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Words You Don’t Want to Get Wrong at Work

Written by Francesca, Saturday, October 3rd, 2015 in Culture, School and Work

drink-864958_1280Words are powerful. They can lead to wars or positive social changes. They reveal who we are and how we think. So it shouldn’t be hard to believe that the words you use in certain situations can affect the course of your life, especially when it comes to professional settings. Get these words right and you might just beat out your competitors in the workplace or seal a deal with a client.

 

Commonly Misused Words

Using these words incorrectly can cause others to misjudge your intelligence.

 

Infamous: This word actually refers to a bad reputation, not worldwide fame (likewise, notorious means famous for something bad). Simply use famous, renowned, or acclaimed.

 

Irregardless: Yes, it’s a word by definition. No, you shouldn’t use it. The correct form is regardless.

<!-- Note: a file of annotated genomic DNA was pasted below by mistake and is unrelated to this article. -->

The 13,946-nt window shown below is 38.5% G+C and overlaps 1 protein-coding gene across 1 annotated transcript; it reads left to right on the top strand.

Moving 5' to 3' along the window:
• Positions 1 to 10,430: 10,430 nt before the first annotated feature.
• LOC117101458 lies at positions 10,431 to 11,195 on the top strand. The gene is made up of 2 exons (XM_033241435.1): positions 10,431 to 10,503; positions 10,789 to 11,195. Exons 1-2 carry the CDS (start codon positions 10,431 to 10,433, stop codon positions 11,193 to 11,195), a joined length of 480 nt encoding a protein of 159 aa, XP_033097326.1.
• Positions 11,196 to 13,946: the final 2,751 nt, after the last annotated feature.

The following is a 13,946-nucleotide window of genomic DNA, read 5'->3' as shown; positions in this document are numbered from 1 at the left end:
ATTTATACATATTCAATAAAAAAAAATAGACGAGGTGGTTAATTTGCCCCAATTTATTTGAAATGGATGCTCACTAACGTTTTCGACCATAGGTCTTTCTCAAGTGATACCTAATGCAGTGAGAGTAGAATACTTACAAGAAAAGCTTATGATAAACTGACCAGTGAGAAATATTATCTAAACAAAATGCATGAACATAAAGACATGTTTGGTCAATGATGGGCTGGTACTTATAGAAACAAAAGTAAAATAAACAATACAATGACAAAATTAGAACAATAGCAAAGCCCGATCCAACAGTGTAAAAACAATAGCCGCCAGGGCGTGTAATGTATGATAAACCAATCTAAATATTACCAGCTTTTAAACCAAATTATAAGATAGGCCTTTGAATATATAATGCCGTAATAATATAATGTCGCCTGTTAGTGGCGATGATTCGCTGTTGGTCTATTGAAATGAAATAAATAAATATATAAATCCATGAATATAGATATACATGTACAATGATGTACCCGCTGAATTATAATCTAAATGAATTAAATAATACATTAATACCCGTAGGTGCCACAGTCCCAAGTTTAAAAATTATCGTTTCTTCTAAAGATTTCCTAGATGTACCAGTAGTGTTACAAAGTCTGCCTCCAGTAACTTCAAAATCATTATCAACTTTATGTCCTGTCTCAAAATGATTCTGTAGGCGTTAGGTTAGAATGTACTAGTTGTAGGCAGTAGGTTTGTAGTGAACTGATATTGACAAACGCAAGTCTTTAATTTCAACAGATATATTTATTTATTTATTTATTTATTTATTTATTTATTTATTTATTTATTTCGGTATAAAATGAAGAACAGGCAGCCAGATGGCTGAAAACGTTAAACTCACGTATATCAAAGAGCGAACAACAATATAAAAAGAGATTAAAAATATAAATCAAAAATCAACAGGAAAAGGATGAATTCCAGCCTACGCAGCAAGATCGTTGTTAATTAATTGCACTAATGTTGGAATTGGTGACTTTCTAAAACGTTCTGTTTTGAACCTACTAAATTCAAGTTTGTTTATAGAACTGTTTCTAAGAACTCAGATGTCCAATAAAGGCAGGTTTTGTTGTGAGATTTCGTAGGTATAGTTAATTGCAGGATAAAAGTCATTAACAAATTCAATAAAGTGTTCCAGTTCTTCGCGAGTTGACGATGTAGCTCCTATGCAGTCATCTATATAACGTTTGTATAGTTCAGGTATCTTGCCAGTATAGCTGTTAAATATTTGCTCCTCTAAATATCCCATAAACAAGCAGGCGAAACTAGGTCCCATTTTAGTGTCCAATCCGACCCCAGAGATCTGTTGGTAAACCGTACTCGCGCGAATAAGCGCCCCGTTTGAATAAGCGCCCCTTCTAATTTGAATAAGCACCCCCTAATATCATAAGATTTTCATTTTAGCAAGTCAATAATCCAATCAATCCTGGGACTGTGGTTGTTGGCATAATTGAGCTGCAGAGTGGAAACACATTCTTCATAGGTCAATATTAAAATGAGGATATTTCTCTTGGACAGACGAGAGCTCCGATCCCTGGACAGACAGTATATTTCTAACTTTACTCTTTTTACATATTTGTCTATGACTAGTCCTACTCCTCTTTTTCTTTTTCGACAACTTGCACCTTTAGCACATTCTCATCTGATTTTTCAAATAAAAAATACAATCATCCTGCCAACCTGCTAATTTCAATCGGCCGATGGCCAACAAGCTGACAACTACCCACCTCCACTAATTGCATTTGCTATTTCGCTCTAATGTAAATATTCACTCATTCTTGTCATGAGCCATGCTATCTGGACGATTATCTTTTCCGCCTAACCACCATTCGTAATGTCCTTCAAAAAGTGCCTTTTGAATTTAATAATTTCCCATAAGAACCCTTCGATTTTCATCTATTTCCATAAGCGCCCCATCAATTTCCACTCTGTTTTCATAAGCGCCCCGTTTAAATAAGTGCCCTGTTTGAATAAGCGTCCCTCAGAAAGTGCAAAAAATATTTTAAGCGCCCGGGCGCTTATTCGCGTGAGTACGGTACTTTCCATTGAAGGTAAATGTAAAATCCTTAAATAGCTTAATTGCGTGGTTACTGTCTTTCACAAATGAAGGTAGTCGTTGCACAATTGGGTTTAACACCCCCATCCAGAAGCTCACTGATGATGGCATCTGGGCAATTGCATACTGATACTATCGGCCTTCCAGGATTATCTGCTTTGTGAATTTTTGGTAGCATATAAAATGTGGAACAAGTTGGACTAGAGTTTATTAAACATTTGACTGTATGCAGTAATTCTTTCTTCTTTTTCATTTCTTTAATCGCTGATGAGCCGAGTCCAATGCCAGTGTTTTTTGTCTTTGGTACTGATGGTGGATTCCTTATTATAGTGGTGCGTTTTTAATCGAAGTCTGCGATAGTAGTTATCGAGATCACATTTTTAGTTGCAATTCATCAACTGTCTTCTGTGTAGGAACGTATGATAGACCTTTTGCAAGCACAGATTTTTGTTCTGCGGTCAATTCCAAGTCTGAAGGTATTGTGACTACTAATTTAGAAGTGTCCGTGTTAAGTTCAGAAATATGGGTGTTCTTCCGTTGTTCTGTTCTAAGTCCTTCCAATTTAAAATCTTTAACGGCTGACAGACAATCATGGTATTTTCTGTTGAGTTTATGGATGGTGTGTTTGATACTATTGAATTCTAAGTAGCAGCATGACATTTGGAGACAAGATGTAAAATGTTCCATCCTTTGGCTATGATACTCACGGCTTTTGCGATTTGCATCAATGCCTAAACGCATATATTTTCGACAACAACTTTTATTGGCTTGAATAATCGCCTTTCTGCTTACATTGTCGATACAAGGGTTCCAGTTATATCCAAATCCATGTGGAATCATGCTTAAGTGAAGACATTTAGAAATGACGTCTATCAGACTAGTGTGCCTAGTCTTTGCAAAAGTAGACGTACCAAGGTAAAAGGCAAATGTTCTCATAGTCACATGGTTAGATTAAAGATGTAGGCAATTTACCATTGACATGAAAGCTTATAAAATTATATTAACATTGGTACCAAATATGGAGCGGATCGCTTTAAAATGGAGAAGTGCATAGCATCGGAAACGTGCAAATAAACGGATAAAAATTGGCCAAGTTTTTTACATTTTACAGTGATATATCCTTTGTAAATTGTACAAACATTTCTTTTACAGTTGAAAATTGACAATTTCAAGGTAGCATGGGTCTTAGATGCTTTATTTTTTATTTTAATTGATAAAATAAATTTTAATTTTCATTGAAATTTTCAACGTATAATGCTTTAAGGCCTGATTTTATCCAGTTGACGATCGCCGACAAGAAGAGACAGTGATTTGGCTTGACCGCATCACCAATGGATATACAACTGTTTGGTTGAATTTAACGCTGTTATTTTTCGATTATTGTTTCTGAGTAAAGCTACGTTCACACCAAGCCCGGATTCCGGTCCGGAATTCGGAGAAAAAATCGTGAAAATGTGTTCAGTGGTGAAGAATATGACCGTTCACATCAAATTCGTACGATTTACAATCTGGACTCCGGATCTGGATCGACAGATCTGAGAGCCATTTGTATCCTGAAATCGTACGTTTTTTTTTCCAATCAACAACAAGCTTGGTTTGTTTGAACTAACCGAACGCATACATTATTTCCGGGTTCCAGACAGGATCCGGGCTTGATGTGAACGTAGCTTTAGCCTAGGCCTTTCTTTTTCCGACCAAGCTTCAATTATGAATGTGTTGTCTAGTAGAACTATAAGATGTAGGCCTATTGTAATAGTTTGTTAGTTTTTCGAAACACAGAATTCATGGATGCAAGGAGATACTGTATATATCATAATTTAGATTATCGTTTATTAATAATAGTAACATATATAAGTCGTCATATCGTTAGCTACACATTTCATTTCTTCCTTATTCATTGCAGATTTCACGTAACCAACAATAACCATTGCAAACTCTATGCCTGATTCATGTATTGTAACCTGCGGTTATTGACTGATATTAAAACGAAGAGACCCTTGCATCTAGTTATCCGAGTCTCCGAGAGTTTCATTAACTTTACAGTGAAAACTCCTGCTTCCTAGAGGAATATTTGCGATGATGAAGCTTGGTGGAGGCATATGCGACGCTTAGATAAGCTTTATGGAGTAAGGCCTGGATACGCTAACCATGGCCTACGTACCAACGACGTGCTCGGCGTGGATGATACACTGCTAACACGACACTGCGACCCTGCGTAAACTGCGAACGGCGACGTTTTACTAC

Nauseous: If your patients are nauseous, they are the cause of the nausea. If they feel like throwing up, they’re nauseated.

 

Commonly Confused Words

Mixing up these words in writing can completely change the meaning of what you’re trying to communicate.

 

Discreet: unnoticeable or prudently silent

Discrete: separate or distinct; often used in math and science

 

Ensure: to make something sure, certain, or safe

Insure: to buy or provide insurance; insure can also have the same meaning of ensure, but not the vice versa

 

Principal: (adjective) the most important thing; (noun) financial term for money that can earn interest

Principle: a moral belief, basic truth, or law of nature

 

Commonly Mispronounced/Misspelled Words

Could/Should/Would Have: The confusion comes from the pronunciation of the contractions (could’ve), which leads to people spelling the complete form wrong by using of (could of) instead of have.

Perseverance: When writing up your resume, remember to leave out the r most people add before the v. You’ll be killing two birds with one stone by revealing that you’re both persevering and smart.

Realtor: The mistake people make here is adding another syllable in the middle so it sounds like “real-a-tor.” You should know how to correctly say the name of your own occupation!

 

Part of being well cultured is being well spoken. You’ll sound professional and educated in person and on paper. Remember how to use, say, and spell these words correctly and it can take you farther than you think.

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